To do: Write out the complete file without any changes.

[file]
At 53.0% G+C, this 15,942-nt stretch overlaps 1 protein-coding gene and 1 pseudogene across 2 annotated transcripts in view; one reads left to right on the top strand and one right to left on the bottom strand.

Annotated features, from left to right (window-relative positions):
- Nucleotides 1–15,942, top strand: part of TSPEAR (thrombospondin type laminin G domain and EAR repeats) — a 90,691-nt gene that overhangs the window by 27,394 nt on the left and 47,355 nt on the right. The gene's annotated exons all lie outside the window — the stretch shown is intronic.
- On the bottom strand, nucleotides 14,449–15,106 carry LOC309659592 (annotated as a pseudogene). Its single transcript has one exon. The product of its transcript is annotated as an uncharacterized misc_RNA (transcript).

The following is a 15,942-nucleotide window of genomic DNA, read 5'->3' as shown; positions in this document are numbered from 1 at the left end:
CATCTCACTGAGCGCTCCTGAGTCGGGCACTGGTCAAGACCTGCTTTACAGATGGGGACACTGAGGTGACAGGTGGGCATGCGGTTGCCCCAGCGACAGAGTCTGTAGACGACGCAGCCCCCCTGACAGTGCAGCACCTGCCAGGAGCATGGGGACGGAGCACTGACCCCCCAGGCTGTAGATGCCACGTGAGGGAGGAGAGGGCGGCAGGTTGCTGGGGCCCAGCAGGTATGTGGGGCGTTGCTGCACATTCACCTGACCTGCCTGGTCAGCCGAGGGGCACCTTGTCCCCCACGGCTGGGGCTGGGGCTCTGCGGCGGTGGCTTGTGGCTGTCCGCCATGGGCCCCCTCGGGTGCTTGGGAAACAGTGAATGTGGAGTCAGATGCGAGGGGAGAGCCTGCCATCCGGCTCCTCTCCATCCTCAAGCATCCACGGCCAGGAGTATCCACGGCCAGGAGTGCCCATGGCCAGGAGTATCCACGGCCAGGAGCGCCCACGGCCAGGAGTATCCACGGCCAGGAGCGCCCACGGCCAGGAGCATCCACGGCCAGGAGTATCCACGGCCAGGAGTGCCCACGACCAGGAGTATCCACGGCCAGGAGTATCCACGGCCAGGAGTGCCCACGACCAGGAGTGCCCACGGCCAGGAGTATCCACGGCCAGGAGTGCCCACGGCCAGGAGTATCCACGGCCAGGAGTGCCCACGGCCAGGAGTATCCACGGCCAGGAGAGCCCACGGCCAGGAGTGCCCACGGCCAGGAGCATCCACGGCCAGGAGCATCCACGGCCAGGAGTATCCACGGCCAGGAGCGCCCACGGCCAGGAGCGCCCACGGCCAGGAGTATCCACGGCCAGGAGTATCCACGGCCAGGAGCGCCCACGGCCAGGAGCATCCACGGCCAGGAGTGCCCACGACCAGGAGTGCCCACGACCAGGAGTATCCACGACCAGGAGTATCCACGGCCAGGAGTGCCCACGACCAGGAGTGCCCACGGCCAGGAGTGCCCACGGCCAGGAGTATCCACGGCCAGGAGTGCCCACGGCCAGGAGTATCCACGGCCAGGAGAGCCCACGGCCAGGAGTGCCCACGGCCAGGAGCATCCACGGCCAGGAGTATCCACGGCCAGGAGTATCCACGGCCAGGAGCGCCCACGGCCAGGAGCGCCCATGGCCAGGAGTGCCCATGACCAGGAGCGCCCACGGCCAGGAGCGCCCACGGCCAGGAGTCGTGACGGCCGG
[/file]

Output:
At 53.0% G+C, this 15,942-nt stretch overlaps 1 protein-coding gene and 1 pseudogene across 2 annotated transcripts in view; one reads left to right on the top strand and one right to left on the bottom strand.

Annotated features, from left to right (window-relative positions):
- Nucleotides 1–15,942, top strand: part of TSPEAR (thrombospondin type laminin G domain and EAR repeats) — a 90,691-nt gene that overhangs the window by 27,394 nt on the left and 47,355 nt on the right. The gene's annotated exons all lie outside the window — the stretch shown is intronic.
- On the bottom strand, nucleotides 14,449–15,106 carry LOC309659592 (annotated as a pseudogene). Its single transcript has one exon. The product of its transcript is annotated as an uncharacterized misc_RNA (transcript).

The following is a 15,942-nucleotide window of genomic DNA, read 5'->3' as shown; positions in this document are numbered from 1 at the left end:
CATCTCACTGAGCGCTCCTGAGTCGGGCACTGGTCAAGACCTGCTTTACAGATGGGGACACTGAGGTGACAGGTGGGCATGCGGTTGCCCCAGCGACAGAGTCTGTAGACGACGCAGCCCCCCTGACAGTGCAGCACCTGCCAGGAGCATGGGGACGGAGCACTGACCCCCCAGGCTGTAGATGCCACGTGAGGGAGGAGAGGGCGGCAGGTTGCTGGGGCCCAGCAGGTATGTGGGGCGTTGCTGCACATTCACCTGACCTGCCTGGTCAGCCGAGGGGCACCTTGTCCCCCACGGCTGGGGCTGGGGCTCTGCGGCGGTGGCTTGTGGCTGTCCGCCATGGGCCCCCTCGGGTGCTTGGGAAACAGTGAATGTGGAGTCAGATGCGAGGGGAGAGCCTGCCATCCGGCTCCTCTCCATCCTCAAGCATCCACGGCCAGGAGTATCCACGGCCAGGAGTGCCCATGGCCAGGAGTATCCACGGCCAGGAGCGCCCACGGCCAGGAGTATCCACGGCCAGGAGCGCCCACGGCCAGGAGCATCCACGGCCAGGAGTATCCACGGCCAGGAGTGCCCACGACCAGGAGTATCCACGGCCAGGAGTATCCACGGCCAGGAGTGCCCACGACCAGGAGTGCCCACGGCCAGGAGTATCCACGGCCAGGAGTGCCCACGGCCAGGAGTATCCACGGCCAGGAGTGCCCACGGCCAGGAGTATCCACGGCCAGGAGAGCCCACGGCCAGGAGTGCCCACGGCCAGGAGCATCCACGGCCAGGAGCATCCACGGCCAGGAGTATCCACGGCCAGGAGCGCCCACGGCCAGGAGCGCCCACGGCCAGGAGTATCCACGGCCAGGAGTATCCACGGCCAGGAGCGCCCACGGCCAGGAGCATCCACGGCCAGGAGTGCCCACGACCAGGAGTGCCCACGACCAGGAGTATCCACGACCAGGAGTATCCACGGCCAGGAGTGCCCACGACCAGGAGTGCCCACGGCCAGGAGTGCCCACGGCCAGGAGTATCCACGGCCAGGAGTGCCCACGGCCAGGAGTATCCACGGCCAGGAGAGCCCACGGCCAGGAGTGCCCACGGCCAGGAGCATCCACGGCCAGGAGTATCCACGGCCAGGAGTATCCACGGCCAGGAGCGCCCACGGCCAGGAGCGCCCATGGCCAGGAGTGCCCATGACCAGGAGCGCCCACGGCCAGGAGCGCCCACGGCCAGGAGTCGTGACGGCCGG